Most importantly, once you’ve installed the system itself, you’re not restricted to text editors (like Notepad, or Notepad++, or TextEdit, or any other of a very large set). LaTeX editors abound: I’m fond of TeXWorks, but lucky Mac users have TeXShop available to them. Both of these applications automate the job of document processing, so you can click a button to turn the text file into the finished product. I used LyX for writing my major project, which takes away even the small work of markup: it’s effectively a word processor that typesets in LaTeX. Pybliographer does the work of managing the bibliography, and there are plenty of alternatives.

By the way, all the software to which I linked just now, including the LaTeX system? It’s free. I’ll just note that.

TeXWorks running on my computer

But this post isn’t meant to be a guide or manual. If you want to get started, you’re already more than resourceful enough to set everything up and start playing. Take my word for it, that if you’re anything like I am, the kind of person who (despite not having a technical background at all) likes to use computers to do interesting things, try it out.

Why you should use it

  • Because you’d like to just write instead of having to fiddle with the way the document looks—you set up your document, then spend your time putting your sentences together, and let LaTeX worry about the rest.
  • Because the output looks better. Look, trust me on this one. Paragraph spacing, kerning, ligatures and characters, there’s no comparison.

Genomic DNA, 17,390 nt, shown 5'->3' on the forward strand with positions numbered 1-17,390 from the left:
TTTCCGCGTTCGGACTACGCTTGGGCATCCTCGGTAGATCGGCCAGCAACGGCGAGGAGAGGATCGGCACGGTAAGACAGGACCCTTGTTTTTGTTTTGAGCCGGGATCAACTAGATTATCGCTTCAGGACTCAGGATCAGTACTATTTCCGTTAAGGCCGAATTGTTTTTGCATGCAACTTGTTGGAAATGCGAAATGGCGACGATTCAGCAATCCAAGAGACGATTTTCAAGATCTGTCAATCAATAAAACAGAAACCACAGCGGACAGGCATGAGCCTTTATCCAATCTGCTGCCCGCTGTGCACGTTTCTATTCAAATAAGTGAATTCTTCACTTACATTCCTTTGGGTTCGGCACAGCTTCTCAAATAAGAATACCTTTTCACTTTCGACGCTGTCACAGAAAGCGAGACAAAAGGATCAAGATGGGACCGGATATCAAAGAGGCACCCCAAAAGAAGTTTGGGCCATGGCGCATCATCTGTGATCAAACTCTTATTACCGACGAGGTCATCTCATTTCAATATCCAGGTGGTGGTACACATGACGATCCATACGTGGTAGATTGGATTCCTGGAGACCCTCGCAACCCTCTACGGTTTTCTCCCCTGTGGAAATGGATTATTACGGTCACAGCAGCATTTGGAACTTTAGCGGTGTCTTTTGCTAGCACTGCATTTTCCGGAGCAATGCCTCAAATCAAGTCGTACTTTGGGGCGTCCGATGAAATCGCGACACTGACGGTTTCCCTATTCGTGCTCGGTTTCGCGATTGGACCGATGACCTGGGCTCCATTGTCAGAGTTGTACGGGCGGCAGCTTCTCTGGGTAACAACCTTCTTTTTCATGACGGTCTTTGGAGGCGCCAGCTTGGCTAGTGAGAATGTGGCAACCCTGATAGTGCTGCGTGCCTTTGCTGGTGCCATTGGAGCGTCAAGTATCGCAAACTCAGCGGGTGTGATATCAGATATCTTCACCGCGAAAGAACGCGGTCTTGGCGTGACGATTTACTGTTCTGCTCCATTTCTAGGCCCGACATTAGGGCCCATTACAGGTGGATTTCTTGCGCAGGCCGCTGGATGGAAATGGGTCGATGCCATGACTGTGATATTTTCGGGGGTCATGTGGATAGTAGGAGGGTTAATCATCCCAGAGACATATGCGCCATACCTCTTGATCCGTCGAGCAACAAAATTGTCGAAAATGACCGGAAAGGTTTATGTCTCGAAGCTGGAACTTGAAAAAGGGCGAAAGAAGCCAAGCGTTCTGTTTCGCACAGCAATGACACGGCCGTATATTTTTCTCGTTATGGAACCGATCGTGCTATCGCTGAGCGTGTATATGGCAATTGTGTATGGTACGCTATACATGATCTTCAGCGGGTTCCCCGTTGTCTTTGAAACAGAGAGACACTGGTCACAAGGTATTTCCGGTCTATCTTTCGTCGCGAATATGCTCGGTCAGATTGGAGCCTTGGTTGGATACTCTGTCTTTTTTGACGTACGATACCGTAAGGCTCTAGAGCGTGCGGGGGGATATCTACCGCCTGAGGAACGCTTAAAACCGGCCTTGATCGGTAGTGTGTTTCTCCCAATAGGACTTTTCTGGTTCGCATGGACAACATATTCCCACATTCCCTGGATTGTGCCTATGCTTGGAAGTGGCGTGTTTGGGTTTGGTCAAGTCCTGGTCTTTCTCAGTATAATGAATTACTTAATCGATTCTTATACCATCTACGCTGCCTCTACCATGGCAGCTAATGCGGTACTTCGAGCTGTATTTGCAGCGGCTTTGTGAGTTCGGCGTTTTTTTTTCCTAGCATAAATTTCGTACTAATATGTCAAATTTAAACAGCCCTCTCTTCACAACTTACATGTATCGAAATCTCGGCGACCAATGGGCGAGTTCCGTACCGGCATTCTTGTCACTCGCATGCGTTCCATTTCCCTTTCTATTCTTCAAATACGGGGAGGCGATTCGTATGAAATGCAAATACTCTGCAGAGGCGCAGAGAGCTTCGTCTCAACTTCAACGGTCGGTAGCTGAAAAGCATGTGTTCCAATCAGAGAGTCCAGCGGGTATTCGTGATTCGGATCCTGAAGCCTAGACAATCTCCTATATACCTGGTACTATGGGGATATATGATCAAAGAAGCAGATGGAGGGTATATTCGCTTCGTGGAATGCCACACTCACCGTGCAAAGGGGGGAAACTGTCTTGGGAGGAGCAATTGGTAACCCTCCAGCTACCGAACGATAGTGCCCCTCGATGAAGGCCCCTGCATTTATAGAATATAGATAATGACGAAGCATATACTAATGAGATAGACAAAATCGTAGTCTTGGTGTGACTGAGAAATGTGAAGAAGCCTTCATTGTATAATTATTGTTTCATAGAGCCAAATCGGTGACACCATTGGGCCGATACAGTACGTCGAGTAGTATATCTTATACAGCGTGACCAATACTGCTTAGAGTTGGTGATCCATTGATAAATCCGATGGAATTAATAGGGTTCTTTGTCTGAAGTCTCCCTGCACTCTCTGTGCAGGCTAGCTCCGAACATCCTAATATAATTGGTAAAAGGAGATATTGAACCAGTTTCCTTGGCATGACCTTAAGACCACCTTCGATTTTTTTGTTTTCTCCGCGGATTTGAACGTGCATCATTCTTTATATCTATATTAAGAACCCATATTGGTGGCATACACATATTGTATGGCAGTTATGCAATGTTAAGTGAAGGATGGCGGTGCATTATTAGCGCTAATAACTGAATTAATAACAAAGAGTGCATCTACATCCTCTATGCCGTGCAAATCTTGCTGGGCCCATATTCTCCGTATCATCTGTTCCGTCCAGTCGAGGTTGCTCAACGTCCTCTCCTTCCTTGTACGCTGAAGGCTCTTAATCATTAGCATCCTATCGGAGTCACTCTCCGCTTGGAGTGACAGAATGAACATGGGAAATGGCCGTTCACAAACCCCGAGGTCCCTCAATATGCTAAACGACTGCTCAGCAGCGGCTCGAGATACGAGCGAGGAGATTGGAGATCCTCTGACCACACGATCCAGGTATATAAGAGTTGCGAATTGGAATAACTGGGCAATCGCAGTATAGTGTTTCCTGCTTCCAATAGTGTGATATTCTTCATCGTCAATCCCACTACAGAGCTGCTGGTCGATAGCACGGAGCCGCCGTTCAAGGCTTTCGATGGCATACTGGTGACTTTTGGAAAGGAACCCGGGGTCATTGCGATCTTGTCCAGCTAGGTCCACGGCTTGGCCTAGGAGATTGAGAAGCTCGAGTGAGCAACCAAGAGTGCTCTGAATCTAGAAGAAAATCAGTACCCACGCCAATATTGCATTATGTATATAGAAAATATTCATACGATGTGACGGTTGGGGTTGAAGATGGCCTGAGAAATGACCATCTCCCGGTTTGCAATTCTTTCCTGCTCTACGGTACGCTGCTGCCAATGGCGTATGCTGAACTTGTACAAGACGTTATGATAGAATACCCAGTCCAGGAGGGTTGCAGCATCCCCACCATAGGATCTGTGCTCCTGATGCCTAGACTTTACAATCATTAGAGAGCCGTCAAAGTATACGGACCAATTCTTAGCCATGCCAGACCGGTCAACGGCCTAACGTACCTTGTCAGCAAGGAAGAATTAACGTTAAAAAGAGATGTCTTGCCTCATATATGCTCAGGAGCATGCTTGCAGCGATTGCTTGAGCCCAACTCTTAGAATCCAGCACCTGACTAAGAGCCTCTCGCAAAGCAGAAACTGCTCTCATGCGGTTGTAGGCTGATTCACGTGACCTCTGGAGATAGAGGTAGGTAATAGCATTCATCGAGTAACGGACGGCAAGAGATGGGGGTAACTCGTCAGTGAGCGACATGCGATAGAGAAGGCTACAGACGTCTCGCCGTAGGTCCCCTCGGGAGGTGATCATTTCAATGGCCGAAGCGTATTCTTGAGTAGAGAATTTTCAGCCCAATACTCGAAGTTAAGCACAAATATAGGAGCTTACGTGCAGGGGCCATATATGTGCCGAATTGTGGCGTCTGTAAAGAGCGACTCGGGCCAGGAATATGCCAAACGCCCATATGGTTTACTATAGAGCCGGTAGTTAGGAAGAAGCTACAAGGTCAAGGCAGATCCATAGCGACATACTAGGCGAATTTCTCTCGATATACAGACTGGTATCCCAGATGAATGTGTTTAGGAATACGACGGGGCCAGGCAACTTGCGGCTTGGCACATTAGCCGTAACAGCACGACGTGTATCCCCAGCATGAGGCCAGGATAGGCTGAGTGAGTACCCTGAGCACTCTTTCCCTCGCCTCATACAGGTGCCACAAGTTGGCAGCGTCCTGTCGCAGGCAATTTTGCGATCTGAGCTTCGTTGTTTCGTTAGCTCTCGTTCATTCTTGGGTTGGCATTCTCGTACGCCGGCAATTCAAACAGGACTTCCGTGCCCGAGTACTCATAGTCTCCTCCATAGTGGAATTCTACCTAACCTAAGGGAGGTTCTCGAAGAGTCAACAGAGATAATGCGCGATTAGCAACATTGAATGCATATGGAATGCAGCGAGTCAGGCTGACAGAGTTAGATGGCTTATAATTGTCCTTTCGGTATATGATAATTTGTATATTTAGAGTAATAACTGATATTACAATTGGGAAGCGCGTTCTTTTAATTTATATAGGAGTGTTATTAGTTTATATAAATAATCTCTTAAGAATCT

• Because everything’s a text file, and will not ever corrupt on you or play silly buggers between different PCs.
  • Because you’re typesetting technical material including plots, diagrams and equations. I haven’t, but this is one of the strongest features of LaTeX—and why the scientists and engineers love it so.

Why you probably shouldn’t use it

  • If you want to collaborate with other people, it is not easy, not at all.
  • If you’re required to submit things in Word format, well, then that’s what you’ve got to do.
  • If you want an office suite that can do mass-merged documents or macros from spreadsheets, office suites like Word come into their own. You can do it with LaTeX, but really, you wouldn’t.
  • You don’t want to take on the steepish learning curve. Well, fair enough I suppose: but take this post as an example of what you’re missing out on.
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Add a comment

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Casey · 25 October 2012, 16:57 · #

Wish I’d known. Word was so unstable, it was terrifying.

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Liam · 25 October 2012, 17:43 · #

I know exactly what you mean, Casey. Never again.

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FDB · 29 October 2012, 12:10 · #

I’ve pretty much always written in a simple text program, then copied it into word for layout and editing.

Would much have preferred not to do that, but at least I was never afeared of losing work.

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David Irving (no relation) · 31 October 2012, 23:16 · #

I love TeX. Donald Knuth is a living god (at least the last time I looked – I hope he hasn’t died, as I’m still hanging out for the rest of <em>The Art of Computer Programming</em>). Oh, and he has a pipe organ in his basement.

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Fyodor · 1 November 2012, 21:49 · #

“Oh, and he has a pipe organ in his basement.”

Don’t we all?

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Liam · 2 November 2012, 17:18 · #

I thought that was going to be a much more work-unsafe link, Fyodor. Oooh-errr.

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Fyodor · 5 November 2012, 13:04 · #

Too obvious. Plus: (literal) pipe organs are genuinely funny.

Checkit

Now tell me that didn’t raise a chuckle.